Tax Act: Taxation of Fringe Benefits After Tax Reform

Tax Act: Taxation of Fringe Benefits After Tax Reform

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The Tax Act makes changes to the tax treatment of fringe benefits that impact both employers and employees. Employers are now denied certain deductions to which they were previously entitled, including expenses for parking and mass transit benefits, entertainment expenditures, and certain food and beverage expenses. Employees must now include in income both moving expenses and bicycle commuting reimbursements. The Tax Act also modifies the treatment of fringe benefits for tax-exempt organizations, clarifies the definition of employee achievement awards, and provides employers with a limited paid leave credit. These changes certainly modify employers' incentive to provide fringe benefits to their employees. However, the extent to which employers will alter their behavior is not clear.

Changes to deductibility of transportation benefits. Under prior law, employers were allowed a deduction for the cost of qualified transportation fringe benefits provided to employees. Such benefits included transit pass programs, as well as certain transportation in a commuter highway vehicle, qualified parking expenses, and qualified bicycle commuting reimbursement. The Tax Act amends Section 274 of the Code to provide that employers may not deduct the expense of any qualified transportation fringe benefits provided to employees, effective for amounts paid or incurred after December 31, 2017. In addition, a further amendment to Section 274 provides that no deduction is allowed for the provision of any transportation, or any payment or reimbursement, to an employee for travel between the employee's home and place of work. There are two discrete exceptions: 1) the deduction limitation does not apply to transportation expenses necessary to ensure the safety of the employee; and 2) the employer deduction for qualified bicycle commuting reimbursement remains available through tax year 2025.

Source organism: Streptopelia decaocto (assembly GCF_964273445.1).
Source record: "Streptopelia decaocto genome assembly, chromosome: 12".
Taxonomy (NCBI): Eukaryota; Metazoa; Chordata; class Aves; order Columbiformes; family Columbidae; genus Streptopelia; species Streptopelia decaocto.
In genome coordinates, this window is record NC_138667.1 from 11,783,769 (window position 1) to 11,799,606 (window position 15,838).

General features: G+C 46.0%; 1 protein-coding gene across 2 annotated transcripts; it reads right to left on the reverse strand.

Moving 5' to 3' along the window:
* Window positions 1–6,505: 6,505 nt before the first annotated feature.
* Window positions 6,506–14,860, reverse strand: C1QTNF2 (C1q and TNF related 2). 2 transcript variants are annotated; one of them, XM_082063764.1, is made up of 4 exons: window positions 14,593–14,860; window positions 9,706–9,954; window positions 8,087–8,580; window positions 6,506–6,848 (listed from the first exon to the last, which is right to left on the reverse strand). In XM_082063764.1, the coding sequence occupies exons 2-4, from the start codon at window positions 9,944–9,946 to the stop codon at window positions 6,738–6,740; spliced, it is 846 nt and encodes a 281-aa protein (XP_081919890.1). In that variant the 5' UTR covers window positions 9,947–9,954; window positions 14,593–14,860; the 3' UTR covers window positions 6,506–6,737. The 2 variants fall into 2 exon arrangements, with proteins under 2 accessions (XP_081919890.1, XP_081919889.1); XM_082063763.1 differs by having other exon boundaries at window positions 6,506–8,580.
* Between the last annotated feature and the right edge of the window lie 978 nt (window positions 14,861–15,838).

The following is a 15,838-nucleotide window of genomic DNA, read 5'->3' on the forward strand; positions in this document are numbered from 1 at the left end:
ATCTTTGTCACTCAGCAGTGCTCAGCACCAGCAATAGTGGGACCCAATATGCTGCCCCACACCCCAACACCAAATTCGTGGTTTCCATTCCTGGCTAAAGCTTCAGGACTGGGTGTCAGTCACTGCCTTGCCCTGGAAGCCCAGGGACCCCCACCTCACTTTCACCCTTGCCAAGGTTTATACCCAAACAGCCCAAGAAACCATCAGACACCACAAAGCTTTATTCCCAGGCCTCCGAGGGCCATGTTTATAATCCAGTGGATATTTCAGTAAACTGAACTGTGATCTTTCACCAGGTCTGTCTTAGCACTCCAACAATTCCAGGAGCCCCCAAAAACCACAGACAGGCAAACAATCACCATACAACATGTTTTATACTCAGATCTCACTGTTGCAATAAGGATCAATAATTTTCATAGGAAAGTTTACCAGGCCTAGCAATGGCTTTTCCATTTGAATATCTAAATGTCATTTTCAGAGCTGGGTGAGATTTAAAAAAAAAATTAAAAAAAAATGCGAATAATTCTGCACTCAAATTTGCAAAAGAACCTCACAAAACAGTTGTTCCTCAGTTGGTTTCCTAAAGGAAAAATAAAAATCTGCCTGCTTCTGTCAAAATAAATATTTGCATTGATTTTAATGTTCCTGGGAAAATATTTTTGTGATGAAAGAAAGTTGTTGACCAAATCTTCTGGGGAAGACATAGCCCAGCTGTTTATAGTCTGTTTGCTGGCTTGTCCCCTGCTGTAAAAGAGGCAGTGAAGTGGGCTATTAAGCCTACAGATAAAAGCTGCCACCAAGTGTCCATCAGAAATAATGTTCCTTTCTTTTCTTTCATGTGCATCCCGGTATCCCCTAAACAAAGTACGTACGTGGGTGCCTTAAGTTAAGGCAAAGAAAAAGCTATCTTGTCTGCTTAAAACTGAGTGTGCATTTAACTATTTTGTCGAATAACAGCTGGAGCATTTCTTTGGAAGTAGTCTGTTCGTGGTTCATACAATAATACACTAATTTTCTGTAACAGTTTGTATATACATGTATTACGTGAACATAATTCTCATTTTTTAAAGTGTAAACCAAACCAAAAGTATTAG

Employees generally maintain their ability to exclude qualified transportation fringe benefits from their income under Section 132. However, elimination of the deduction for transportation fringe benefits may cause employers to change the balance between providing non-deductible fringe benefits and deductible cash compensation.

Changes to deductibility of meals and entertainment expenses. Prior law permitted taxpayers to deduct 50% of entertainment, amusement, or recreation expenses that were directly related to the active conduct of the taxpayer's trade or business (and prohibited the deduction entirely if the “directly related” standard was not satisfied). The restrictions on the deductibility of entertainment expenses applied to most business entertaining (for example, attendance at sporting events or rounds of golf) but did not apply to the specific list of expenses in Section 274(e), which includes expenses for recreational or social activities primarily for the benefit of non-highly compensated employees. The Tax Act modifies Section 274 to provide that no deduction is allowed for entertainment expenses with the exception of those listed in Section 274(e), which remains unchanged. Thus, while employers may continue to deduct expenses related to certain recreational or social activities for the benefit of their rank-and-file employees, most entertainment expenses, even if clearly directly business related, may no longer be deducted, effective for amounts paid or incurred after December 31, 2017.